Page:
CAYA: Yeah. I’d like to know a lit­tle bit more about that report. Can you tell us about what’s in it? 

NICOLE: Sure. The key find­ing of the report is that since 2000, at least twen­ty-one states ful­ly closed or par­tial­ly closed at least one cor­rec­tion­al facil­i­ty, and tak­ing over 81,000 prison beds offline. The report also high­lights exam­ples of prison reuse in states like New York, Michi­gan, and Tennessee. 

In Ten­nessee, a closed prison has been repur­posed to a whiskey dis­tillery and event space. In New York, a closed prison has been repur­posed to a movie stu­dio. And I’m very excit­ed about a cur­rent project that the report high­lights in Texas, my home state, where a closed a prison, which sits on a nature con­ser­van­cy, is being repur­posed for com­mu­ni­ty space. So the pur­pose of the report was to doc­u­ment what can hap­pen when a prison is closed. And there have been open­ings for prison clo­sures dat­ing back to 2000, as the report high­lights for many rea­sons. States over the last twen­ty, thir­ty years have gone through fis­cal crises, reces­sions, and that has cre­at­ed pres­sure to reduce state bud­gets. And one key way to reduce state bud­gets is to reduce its cor­rec­tion system.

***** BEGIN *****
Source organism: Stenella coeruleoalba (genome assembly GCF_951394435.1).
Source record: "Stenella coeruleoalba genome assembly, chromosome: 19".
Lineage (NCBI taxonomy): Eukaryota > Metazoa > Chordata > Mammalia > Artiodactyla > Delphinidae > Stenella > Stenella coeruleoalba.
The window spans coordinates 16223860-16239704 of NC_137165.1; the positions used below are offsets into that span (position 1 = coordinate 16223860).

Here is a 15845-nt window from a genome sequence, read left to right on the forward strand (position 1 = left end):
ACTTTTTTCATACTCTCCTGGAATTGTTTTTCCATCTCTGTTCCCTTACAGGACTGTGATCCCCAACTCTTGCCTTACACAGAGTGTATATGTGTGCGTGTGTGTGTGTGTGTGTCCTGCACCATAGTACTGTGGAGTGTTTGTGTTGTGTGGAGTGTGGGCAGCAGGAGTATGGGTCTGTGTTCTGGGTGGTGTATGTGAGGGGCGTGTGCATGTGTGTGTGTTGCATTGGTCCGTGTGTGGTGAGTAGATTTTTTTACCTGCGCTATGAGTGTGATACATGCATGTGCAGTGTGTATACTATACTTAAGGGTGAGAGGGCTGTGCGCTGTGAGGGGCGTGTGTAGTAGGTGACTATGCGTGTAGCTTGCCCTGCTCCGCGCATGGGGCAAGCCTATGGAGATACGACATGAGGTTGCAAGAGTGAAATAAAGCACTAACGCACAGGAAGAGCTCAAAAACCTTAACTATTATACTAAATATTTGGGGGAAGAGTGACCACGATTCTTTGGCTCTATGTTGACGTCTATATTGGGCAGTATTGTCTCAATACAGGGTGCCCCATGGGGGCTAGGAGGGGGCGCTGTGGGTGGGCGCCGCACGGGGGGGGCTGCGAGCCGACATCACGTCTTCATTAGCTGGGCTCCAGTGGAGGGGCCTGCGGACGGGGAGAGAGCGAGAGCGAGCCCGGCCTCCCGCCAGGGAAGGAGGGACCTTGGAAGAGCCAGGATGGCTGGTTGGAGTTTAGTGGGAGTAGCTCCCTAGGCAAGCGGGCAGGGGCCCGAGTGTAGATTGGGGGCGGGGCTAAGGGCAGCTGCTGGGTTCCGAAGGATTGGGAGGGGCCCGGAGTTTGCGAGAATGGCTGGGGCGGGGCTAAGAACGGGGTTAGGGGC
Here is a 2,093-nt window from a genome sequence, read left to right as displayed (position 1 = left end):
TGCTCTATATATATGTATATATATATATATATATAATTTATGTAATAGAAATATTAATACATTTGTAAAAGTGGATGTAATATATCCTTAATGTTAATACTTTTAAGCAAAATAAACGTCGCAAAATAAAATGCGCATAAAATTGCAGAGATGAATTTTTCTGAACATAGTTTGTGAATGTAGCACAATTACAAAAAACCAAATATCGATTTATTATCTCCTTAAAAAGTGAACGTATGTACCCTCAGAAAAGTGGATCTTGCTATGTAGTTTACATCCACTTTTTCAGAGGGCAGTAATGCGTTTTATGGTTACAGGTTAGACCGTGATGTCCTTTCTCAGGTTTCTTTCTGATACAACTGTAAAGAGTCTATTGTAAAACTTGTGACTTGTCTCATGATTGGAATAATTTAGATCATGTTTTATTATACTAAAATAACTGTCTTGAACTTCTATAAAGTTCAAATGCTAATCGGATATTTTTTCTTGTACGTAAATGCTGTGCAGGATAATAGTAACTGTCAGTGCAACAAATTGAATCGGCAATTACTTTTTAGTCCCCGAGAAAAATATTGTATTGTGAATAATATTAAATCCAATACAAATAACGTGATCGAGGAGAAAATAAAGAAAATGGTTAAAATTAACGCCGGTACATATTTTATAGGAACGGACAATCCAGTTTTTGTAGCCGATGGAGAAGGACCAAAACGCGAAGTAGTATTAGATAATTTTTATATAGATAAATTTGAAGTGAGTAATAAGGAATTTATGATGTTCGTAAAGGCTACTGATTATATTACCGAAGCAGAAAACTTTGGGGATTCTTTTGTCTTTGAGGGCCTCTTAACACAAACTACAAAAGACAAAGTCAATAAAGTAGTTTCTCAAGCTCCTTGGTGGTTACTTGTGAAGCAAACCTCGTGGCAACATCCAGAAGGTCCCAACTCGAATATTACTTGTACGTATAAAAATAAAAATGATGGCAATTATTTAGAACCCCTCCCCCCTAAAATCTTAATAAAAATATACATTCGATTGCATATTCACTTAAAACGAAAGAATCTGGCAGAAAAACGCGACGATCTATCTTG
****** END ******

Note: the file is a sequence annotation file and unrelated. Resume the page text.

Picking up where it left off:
So, cer­tain­ly in the 2010–2011 reces­sion, that cre­at­ed pres­sure for states like New York and states like Texas to close pris­ons. And once pris­ons are closed, plan­ning for their reuse is impor­tant because if not, they can be reopened for addi­tion­al cor­rec­tion­al pur­pos­es. There’s been exam­ples of closed adult pris­ons in the state crim­i­nal legal sys­tem being repur­posed for immi­grant detention. 

There’s been exam­ples of closed youth pris­ons being trans­ferred to the adult crim­i­nal legal sys­tem. So it’s very impor­tant for offi­cials to not just end stake­hold­ers’ decarcer­a­tion advo­cates, to not just focus on the clo­sure itself, but to actu­al­ly plan for what can hap­pen with the cor­rec­tion­al facil­i­ty once it’s closed, to be repur­posed for a new use. 

CAYA: That’s real­ly inter­est­ing. I would’ve nev­er have thought about that. It’s almost like once that vacant space and its pur­pose is there, it still remains open for con­tin­ued exploita­tion. So it’s almost like… shut­ting it down before that can happen.